UK - A UK think tank criticised government proposals to introduce a flat-rate state pension, arguing it would not encourage higher levels of pension saving.
The reforms, supported by the National Association of Pension Funds (NAPF), would see the introduction of a flat-rate payment worth around £140 a week, with the aim of reducing dependence on additional benefit payments.
In a report by think tank Reform, co-founded by Conservative MP Nick Herbert in 2002, it points to trends in New Zealand, where the introduction of similar reforms did not provide a "silver bullet".
The report states: "The universal pension is a major reason for the low household savings rates in New Zealand. Incentives to save are reduced when people know they will receive a benefit even if they make no preparation for their own retirement."
Reform further argued in its report, titled 'Old and Broke: The long-term outlook for the UK's public finances', that it would significantly increase exchequer expenditure by £11bn in 2016-17, the earliest likely launch for the new system.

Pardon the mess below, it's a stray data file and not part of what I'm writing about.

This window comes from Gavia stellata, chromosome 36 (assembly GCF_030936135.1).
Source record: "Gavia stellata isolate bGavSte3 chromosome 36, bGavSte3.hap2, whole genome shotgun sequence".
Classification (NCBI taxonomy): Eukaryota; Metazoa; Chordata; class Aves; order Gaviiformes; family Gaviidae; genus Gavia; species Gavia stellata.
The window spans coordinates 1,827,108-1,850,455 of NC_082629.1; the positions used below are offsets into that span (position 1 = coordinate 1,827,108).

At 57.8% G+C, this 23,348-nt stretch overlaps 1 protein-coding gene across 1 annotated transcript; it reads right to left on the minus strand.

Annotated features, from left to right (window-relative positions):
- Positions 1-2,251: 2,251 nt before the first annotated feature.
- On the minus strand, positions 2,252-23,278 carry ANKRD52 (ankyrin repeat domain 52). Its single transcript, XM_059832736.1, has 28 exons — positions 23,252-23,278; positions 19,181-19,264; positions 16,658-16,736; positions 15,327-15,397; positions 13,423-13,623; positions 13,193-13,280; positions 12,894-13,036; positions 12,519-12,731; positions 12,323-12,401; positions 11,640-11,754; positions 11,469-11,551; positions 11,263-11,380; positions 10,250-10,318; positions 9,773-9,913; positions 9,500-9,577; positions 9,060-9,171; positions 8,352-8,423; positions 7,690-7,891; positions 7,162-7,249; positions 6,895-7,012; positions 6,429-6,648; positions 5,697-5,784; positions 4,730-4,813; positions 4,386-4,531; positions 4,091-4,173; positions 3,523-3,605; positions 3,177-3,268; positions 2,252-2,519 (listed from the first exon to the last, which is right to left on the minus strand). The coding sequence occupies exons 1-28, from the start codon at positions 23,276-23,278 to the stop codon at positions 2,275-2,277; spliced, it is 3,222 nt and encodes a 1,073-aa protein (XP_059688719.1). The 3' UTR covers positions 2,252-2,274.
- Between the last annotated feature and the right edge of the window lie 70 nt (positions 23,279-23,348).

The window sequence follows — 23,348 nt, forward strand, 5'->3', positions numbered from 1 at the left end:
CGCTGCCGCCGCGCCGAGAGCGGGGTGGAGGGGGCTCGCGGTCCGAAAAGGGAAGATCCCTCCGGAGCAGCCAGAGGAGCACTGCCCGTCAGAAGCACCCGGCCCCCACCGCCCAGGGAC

However, the predictions contradict Pensions Policy Institute calculations that estimate the reform would be cost neutral compared with the expense of maintaining the current system, while the NAPF has argued a predictable state pension payment would offer incentives for individuals to save for retirement.
The report went on to criticise the National Employment Savings Trust's (NEST) role within upcoming auto-enrolment reforms, arguing that it stands to gain an unfair advantage over private providers and saying that its establishment should be reversed.
"The use of NEST could also have a negative effect on member engagement (due to its automatic nature) and mean that members fail to maximise their retirement incomes," the report argued, adding that NEST's position in the market would inhibit private companies' ability to cross-sell other products, such as long-term care, to its members.
"Engaging a range of competing private sector providers, where private sector disciplines and a plurality of providers could be engaged, would reduce the risks of the programme considerably," it said, referring to the success of compulsion in other countries, such as Australia, where the Superannuation funds have benefitted from its introduction more than two decades ago.
Asked about the think tank's suggestion to close NEST, its chief executive Tim Jones said: "The scheme will help millions of people who have not saved for their retirement before."